"Time slipped on by. Dad left early one morning from Pima to report for work at a ranch in the Stockton Pass area at the southeast end of the Grahams. He carried newly purchased shoelaces in his pocket and he rode on to rendezvous with other men who also had been hired by the ranch. A poor and frugal young cowpuncher, Dad wore a very old pair of shoes; he just couldn't afford boots. As he neared the foot of the mountain, he came upon a deserted cabin. There he rested and ate a breakfast of canned sausages with bread.


         "While he rested, he replaced his much knotted, multi-colored, old laces and tossed them to the ground. Looking at them, "Old shoestrings," he thought to himself, "I would know you anywhere." Rested and refreshed, he rode away from the cabin. At the top of the mesa he paused to look back down his trail and saw three riders fast approaching the cabin. Unnoticed, he continued to watch, and wondered why they would be at such a far-off deserted place. Surprised, he recognized two of the men as residents of Pima.


         "When he arrived at the camp where the other hands had gathered, no one had seen three riders, much less knew why they would be out in the area mentioned. After a number of days, the work finished, the men disbanded and Dad rode back to Pima. Word had reached the authorities there of what he had seen and about what he had questioned others. They questioned him and showed him some sacks. The sacks, which had been confiscated from the captured men were tied closed with some old shoelaces.  Dad recognized the laces as those he had discarded at the cabin. He told the authorities, ‘Those are my old shoestrings’.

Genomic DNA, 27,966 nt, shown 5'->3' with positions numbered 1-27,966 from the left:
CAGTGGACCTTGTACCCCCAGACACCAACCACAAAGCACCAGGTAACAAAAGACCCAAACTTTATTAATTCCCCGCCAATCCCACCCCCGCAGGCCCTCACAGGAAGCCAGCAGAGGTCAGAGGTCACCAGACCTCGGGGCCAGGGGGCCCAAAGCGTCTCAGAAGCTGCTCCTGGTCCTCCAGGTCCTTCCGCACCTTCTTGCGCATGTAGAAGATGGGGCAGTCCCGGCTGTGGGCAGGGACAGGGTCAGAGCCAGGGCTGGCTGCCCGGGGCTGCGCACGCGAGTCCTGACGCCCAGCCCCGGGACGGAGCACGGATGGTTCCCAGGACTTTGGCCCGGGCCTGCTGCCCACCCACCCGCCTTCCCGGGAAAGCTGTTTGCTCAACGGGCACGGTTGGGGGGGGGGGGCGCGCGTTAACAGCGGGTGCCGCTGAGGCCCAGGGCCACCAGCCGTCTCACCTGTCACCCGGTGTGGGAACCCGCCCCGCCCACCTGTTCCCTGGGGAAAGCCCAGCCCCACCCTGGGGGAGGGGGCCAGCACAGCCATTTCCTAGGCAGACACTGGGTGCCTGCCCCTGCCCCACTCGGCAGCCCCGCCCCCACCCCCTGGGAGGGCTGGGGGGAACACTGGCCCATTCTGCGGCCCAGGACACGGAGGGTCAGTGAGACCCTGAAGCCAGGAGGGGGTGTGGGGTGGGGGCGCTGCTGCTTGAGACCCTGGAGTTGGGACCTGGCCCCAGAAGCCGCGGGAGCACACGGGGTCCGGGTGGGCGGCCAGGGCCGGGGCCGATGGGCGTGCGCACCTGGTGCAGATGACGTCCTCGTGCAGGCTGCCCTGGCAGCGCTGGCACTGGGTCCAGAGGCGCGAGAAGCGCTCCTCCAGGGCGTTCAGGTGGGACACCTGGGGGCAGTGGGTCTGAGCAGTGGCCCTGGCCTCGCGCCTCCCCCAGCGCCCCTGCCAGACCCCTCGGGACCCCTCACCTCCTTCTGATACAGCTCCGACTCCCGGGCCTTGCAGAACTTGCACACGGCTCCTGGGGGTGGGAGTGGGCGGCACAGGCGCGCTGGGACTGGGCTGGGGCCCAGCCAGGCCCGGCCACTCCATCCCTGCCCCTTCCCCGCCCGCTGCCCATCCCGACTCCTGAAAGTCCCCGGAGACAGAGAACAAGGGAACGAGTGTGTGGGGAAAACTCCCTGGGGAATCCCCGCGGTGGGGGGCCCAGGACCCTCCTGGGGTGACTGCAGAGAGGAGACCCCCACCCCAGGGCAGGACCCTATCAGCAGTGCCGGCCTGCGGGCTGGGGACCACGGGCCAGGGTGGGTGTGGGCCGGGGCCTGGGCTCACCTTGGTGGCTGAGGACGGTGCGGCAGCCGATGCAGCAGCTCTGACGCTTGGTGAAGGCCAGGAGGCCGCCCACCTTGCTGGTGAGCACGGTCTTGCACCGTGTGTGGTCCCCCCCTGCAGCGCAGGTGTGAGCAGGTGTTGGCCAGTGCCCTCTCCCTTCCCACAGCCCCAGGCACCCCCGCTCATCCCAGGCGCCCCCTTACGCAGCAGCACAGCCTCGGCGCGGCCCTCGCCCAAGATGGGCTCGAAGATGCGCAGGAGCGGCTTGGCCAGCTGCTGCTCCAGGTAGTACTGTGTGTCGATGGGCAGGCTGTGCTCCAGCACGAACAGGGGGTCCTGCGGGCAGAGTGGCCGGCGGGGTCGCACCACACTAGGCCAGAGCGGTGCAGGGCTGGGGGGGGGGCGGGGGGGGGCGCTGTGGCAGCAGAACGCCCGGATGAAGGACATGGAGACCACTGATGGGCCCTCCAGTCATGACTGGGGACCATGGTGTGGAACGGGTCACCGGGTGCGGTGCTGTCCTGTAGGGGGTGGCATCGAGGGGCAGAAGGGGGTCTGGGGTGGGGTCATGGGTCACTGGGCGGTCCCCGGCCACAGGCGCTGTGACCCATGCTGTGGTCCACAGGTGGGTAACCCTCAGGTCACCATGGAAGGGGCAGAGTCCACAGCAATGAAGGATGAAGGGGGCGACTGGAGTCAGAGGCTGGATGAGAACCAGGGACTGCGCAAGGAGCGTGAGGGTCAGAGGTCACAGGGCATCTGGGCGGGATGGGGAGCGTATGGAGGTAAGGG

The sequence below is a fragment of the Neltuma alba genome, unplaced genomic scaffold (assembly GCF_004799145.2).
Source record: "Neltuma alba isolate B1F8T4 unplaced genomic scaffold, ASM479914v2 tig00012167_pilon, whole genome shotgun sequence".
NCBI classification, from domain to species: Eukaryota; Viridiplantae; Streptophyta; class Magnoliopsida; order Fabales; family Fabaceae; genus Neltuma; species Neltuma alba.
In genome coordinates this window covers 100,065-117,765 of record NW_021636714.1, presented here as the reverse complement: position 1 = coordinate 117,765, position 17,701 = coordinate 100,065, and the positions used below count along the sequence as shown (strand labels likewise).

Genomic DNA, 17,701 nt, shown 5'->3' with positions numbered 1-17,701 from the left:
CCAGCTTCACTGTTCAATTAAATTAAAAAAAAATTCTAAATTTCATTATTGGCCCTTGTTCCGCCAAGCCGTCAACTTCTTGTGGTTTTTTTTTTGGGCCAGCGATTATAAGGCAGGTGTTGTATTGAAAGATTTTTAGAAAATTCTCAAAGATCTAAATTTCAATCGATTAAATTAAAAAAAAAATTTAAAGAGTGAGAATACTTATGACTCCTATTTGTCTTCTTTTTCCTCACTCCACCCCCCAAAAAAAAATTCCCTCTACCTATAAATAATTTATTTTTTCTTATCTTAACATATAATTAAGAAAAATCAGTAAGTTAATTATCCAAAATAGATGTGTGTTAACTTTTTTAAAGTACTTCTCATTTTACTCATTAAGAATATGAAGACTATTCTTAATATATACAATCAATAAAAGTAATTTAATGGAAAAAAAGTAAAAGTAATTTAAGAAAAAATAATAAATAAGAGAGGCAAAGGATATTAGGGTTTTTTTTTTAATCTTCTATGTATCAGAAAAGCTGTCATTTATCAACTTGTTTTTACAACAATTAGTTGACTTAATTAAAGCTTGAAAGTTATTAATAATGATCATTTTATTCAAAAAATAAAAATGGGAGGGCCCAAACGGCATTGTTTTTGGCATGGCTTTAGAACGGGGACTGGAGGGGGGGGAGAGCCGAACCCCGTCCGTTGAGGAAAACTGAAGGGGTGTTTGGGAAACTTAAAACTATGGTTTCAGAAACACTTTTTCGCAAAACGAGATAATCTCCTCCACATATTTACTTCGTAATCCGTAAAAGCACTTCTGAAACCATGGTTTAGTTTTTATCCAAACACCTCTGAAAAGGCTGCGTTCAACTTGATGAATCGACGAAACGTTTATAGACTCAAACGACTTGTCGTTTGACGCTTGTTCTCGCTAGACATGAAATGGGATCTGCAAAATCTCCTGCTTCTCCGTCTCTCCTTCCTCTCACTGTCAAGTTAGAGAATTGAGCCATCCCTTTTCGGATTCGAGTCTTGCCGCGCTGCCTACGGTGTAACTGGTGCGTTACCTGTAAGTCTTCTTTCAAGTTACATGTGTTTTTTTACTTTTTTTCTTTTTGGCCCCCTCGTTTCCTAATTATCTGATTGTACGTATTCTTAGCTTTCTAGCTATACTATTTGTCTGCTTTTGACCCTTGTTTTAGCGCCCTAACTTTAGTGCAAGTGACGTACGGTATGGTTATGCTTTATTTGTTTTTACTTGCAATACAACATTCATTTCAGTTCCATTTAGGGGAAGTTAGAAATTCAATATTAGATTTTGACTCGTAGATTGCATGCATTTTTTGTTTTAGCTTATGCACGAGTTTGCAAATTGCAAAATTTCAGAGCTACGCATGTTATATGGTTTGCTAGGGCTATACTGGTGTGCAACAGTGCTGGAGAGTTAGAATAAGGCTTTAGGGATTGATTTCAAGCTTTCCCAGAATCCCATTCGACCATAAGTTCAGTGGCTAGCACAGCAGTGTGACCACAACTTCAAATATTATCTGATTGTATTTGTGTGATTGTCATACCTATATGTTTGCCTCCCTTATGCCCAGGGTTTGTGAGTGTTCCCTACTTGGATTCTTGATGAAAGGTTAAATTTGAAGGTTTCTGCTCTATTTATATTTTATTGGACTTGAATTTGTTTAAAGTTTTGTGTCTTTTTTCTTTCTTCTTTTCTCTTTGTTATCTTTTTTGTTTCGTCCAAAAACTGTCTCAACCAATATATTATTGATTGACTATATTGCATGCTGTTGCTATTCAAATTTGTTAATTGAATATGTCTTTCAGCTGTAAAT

"The three riders he had seen, they explained, were thieves, and had ridden from the scene of their crime with loot in hand. Each had departed in a different direction to confuse pursuers, later they rendezvoused at the old cabin where they divided the take.


         "So, again the law required Dad to divulge information on acquaintances turned criminal. Rounded up and confronted with Dad's testimony, they confessed. They had robbed a store of its money, canned goods, tobacco and other articles. Dad’s shoelaces and questioning mind had brought down the heavy hand of justice again.


         "Time continued its relentless march, and Dad's mission call finally came—only to be shelved. Though his bags were packed and ticket purchased, the trial with him as a material witness took precedence. The process would be long and drawn out so the call was canceled for the time being. With no word forthcoming from the Prophet, his beautiful sweetheart Clara, nineteen years of age, and he, twenty-four years old, married on August 14, 1899." (Note: After the birth of their first child, dad filled a two-year mission in Texas, during which time his second child was born.)